Former Minnesota Ballet director takes Times Square by stormFormer artistic director of Duluth’s ballet troupe captured in classic photo during impromptu performance.
By: Christa Lawler, Duluth News Tribune
Allen Fields was just having fun with his students when he slipped into a tutu and began dancing in Times Square on Halloween.
The impromptu performance by the Minnesota Ballet’s former artistic director attracted hundreds of bystanders — and the eye of a Pulitzer Prize-winning photographer, whose image from the scene has popped up on websites from around the world.
“It’s just amazing,” said Fields, who recently opened Allen Fields Classical Ballet & Training, a Rochester, Minn.-based company that focuses on elite dancers. “The public was all around me.”
Fields was in New York City with his students for a trip that included viewing live performances and visiting with his mentors. There was a photo shoot in Central Park, which transitioned into Fields’ show in Times Square in front of a reported 400 bystanders.
The show lasted more than an hour and called for maneuvering by traffic police, according to Linda Pagnano, Fields’ program coordinator.
“The people just loved him,” she said. “They took pictures and they were asking him to dance. It just spiraled into him providing good-hearted fun entertainment.”
Pagnano can also be seen in the image by Reuters’ photographer Adrees Latif that landed on countless websites, including Huffington Post and the London Financial Times.
“I found it on a Korean website,” Pagnano said.
Fields allegedly attracted the attention of a celebrity known for being a dance aficionado: Sarah Jessica Parker. The “Sex and the City” actress was leaving New York City Center, where she is in a production of Amanda Peet’s play “The Commons of Pensacola” with Blythe Danner.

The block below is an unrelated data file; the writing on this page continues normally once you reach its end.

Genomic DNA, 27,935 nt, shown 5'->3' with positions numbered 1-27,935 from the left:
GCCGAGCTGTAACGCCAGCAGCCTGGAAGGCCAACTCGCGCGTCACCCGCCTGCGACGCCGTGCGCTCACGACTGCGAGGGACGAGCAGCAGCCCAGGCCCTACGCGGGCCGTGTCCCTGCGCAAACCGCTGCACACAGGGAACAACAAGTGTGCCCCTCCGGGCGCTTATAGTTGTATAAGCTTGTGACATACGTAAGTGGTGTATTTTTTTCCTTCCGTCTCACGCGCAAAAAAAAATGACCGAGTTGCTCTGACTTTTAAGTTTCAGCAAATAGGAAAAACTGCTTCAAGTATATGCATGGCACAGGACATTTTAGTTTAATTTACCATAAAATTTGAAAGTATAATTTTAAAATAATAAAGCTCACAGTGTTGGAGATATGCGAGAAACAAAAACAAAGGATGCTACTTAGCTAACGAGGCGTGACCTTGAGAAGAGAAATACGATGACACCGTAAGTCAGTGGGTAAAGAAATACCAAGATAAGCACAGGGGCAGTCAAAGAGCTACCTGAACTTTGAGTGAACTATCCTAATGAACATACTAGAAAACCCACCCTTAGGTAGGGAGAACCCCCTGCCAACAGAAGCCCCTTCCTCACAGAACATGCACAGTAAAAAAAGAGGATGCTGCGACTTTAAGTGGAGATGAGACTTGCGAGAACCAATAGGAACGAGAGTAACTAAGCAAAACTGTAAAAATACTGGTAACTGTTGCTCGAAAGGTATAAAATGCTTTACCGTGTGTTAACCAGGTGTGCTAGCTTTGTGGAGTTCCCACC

The actress mobbed, Fields said. Just before getting into her car, she looked at him and said:
“You’re gorgeous,” Fields said.
Robert Gardner, who joined the Minnesota Ballet with Fields in the early 1990s and later took over as artistic director, said he received real-time updates via phone from the scene this past Thursday.
He said the performance surprised him a little.
“When we were in our 20s, maybe,” Gardner said and laughed. “In our 20s, I’d be the one to put on (the tutu) instead of him.”
As for Fields’ form in the photo:
“It’s great,” Gardner said. “A ballerina would kill for those legs.”
Latif won the Pulitzer Prize for breaking news photography in 2008. His award-winning photo captured an injured Japanese photographer, who later died, on the ground in front of a Burmese soldier in Yangon, Myanmar. Off of the center, troops attack protesters.
Fields said the best part is being part of this photographer’s catalog.
“It’s really the most important thing, as a person, is to have a picture that will go down in history by a Pulitzer Prize-winning photographer,” he said. “I think that’s really cool.”